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Mariout. At the Western mouth of the Nile, à little beyond Alexandria, was Canopus *, whence that branch is called the Canopic, now. Maadi. Near to it was a city called Nicopolis, built in commemoration of a victory obtained by Augustus over Antony: but the modern victory of Aboukir, gained by Lord Nelson over the navy of France, Aug. 1, 1799, will render the same spot infinitely more celebrated among succeeding generations. The next mouth of the Nile is called Bolbitinum Ostium, where is now Raschid, or, as the Europeans call it Rosetta. In the interior of the Delta, nearly below Rosetta, was Sais, now Sa, antiently the capital of Lower Ægypt. The Sebennytic mouth of the Nile was so called from the city Sebennytus, an inland city, now Semenud. Next to it was the Phatniticum Ostium, one of the principal mouths of the Nile, near the city of Tamiathis, or Damiata. The Mendesian mouth was so called from Mendes, now Ashmur-Tarah ; the Tanític from Tanis, the Zoan of the scriptures, now San. The Eastern branch of the Nile was called the Pelusiotic, from the strong city of Pelusium, now Tireh, one of the keys of Ægypt at its mouth. East of Pelusium is Mount Casius, and East of it the Palus Sirbonis, or Sirbonian Bog, now called Sebakel Bardoil. Here Typhon the murderer of Osiris, is fabled to have perished; and the country being covered with deep and moving sands, is called Al-Giofar, and has always
. * Hence Canopus from its vicinity to Alexandria, was called Pellæan.
Nam qua Pellæi gens fortunata Canopi
Virg. Georg. IV. 287. rendered the approach to Ægypt on this side very difficult and dangerous to an invading enemy. * North East of the Sibonis Palus is Rhinocorura, now ElArish, the remotest Eastern limit of Ægypt and of Africa. At about an equal distance between Pelusium, the apex of the Delta, and the Western branch of the Sinus Arabicus is Heroopolis; which gave to that branch the name of the Sinus Heroopolitis; it was the residence of the antient shepherd kings of Ægypt. South West of it the Jews had a city called Onion, and a temple, which continued from the time of Onias who built and called it after his own name, to that of Vespasian. Onias was nephew to Menelaus, and the rightful successor to the priesthood of Jerusalem, but being rejected by Antiochus Eupator, who made Alcimus high priest, he fled to Ægypt, and persuaded Ptolemy Philometor to let him build this temple there, about 173 years B. C., which subsisted 243 years. At the very apex of the Delta was Heliopolis, or On, the city of the sun, and a little below it was the Ægyptian Babylon, probably built during the time of the Persian power in Ægypt: it occupied the site of Old Cairo. On the Western bank of the Nile, fifteen miles South of the Delta, was the renowned city of Memphis, the antient metropolis of all Ægypt. Near it are those stupendous and immortal works, the Pyramids : the largest of these is, at the lowest, 481 feet in perpendicular height, and covers eleven acres of ground; it is built of hewn stones,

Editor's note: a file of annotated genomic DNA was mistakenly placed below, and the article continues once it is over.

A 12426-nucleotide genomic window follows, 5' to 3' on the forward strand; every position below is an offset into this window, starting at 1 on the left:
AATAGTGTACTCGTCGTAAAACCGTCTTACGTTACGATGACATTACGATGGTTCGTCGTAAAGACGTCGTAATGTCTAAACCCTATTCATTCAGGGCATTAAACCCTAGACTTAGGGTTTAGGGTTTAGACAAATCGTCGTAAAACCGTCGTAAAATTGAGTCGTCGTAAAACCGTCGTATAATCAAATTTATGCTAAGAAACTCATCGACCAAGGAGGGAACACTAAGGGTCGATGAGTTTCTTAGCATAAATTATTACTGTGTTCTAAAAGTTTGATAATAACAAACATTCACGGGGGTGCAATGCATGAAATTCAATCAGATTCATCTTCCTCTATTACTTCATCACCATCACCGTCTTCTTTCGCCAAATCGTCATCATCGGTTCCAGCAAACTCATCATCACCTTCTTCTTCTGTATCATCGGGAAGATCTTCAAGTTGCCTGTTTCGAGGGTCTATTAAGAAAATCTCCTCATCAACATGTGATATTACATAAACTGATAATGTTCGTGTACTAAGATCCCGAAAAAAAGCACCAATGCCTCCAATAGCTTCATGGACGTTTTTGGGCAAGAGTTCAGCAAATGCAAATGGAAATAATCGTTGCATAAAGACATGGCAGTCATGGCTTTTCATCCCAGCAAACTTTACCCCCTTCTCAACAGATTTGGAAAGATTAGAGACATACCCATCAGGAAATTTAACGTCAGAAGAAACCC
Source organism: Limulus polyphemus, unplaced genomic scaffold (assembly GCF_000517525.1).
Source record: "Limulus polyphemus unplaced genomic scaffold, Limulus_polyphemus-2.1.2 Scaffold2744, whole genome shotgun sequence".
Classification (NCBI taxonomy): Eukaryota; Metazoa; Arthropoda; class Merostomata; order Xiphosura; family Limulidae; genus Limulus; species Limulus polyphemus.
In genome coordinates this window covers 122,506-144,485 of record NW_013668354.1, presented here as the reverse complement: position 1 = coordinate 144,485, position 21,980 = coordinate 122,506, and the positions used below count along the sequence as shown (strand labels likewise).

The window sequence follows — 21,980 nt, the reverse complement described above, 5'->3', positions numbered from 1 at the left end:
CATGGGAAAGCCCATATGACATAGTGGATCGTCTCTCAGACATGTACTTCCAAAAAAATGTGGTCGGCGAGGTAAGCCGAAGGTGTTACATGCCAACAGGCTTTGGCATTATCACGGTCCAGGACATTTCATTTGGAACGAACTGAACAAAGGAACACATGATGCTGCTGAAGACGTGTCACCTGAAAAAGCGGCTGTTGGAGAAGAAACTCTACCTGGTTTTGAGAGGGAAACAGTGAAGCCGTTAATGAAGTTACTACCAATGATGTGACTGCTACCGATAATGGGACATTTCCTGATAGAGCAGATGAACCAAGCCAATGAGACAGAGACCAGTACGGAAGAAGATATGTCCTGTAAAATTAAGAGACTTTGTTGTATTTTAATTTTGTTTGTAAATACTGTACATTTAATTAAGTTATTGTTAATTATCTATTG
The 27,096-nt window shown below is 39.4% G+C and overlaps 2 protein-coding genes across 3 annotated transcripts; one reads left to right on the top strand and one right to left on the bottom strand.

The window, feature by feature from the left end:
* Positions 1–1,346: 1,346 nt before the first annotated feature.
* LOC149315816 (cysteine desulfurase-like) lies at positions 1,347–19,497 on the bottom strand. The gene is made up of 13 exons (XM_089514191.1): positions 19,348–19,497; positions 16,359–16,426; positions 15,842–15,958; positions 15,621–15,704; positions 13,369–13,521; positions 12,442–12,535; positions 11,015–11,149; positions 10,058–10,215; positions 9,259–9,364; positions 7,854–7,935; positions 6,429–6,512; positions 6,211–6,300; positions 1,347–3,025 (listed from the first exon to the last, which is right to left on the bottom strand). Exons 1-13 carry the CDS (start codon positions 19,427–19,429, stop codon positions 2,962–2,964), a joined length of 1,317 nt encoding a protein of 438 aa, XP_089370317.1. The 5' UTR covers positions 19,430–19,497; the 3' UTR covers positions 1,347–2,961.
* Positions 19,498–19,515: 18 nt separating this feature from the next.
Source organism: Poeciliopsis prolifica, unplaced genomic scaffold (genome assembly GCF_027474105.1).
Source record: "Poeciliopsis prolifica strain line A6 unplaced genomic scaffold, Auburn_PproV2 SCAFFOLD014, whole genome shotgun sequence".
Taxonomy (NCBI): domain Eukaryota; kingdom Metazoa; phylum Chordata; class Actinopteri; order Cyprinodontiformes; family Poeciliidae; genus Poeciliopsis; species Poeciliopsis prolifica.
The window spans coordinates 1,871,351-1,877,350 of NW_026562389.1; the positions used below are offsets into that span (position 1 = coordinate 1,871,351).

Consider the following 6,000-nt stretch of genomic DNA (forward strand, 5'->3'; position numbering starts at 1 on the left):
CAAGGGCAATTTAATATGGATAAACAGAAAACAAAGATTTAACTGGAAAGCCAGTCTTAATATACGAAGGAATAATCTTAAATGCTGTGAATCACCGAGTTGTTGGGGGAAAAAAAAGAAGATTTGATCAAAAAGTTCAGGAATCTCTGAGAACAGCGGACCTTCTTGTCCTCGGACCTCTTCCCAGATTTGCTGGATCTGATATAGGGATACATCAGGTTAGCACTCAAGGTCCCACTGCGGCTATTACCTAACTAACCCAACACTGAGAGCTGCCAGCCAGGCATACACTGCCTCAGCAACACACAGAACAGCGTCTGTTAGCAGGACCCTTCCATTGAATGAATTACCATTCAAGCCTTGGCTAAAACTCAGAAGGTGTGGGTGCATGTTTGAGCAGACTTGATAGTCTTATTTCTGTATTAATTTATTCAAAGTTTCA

* A gulph profound as that Sirbonian bog
Twixt Damiata and Mount Casius old,
Par. Lost, Book II. the smallest being not less than thirty feet in length. The pyramids are thought to have been intended for royal sepulchres: they are of so remote antiquity that their foundation is utterly unknown. There is a room which contains a sarcophagus in the greatest pyramid. Below Memphis is Arsinoe, or Crocodilopolis, now Feium, near the lake Mæris, at the South end of which was the celebrated labyrinth, which contained 3000 chambers, 1500 above and as many below, in which the kings and sacred crocodiles were buried : it contained twelve principal halls, built by as many kings, and its ruins are still very magnificent. Another Maris was a canal now called Bathen, running North and South below that already described, and was excavated by human · industry, being 900 stadia in length and four in breadth. Below the Southern end of this latter Maris is Hermopolis Magna, now Ashmuneim, the last city of Heptanomis. We then proceed to Ægyptus Superior, in which we may notice Ptolemais Hermii, antiently a powerful city, now an inconsiderable village called Girge. Below it was the great city of Abydos, the palace of Memnon, now a ruin called Madfune. West of it was a fertile spot, in the midst of the desert, called the Oasis Magna, now El-wah. Returning to the Nile, below Abydos was Tentyra, now Dendera, a city at variance with Ombos, the former killing, the latter adoring the crocodile: a horrible instance of religious fury, which took place in consequence of this quarrel, is the subject of the 15th satire of Juvenal. Opposite to Tentyra, on the other side the Nile, is Coptos, or Kypt, from which a road was made by Ptolemy Philadelphus 258 miles in length, across the desert to the port of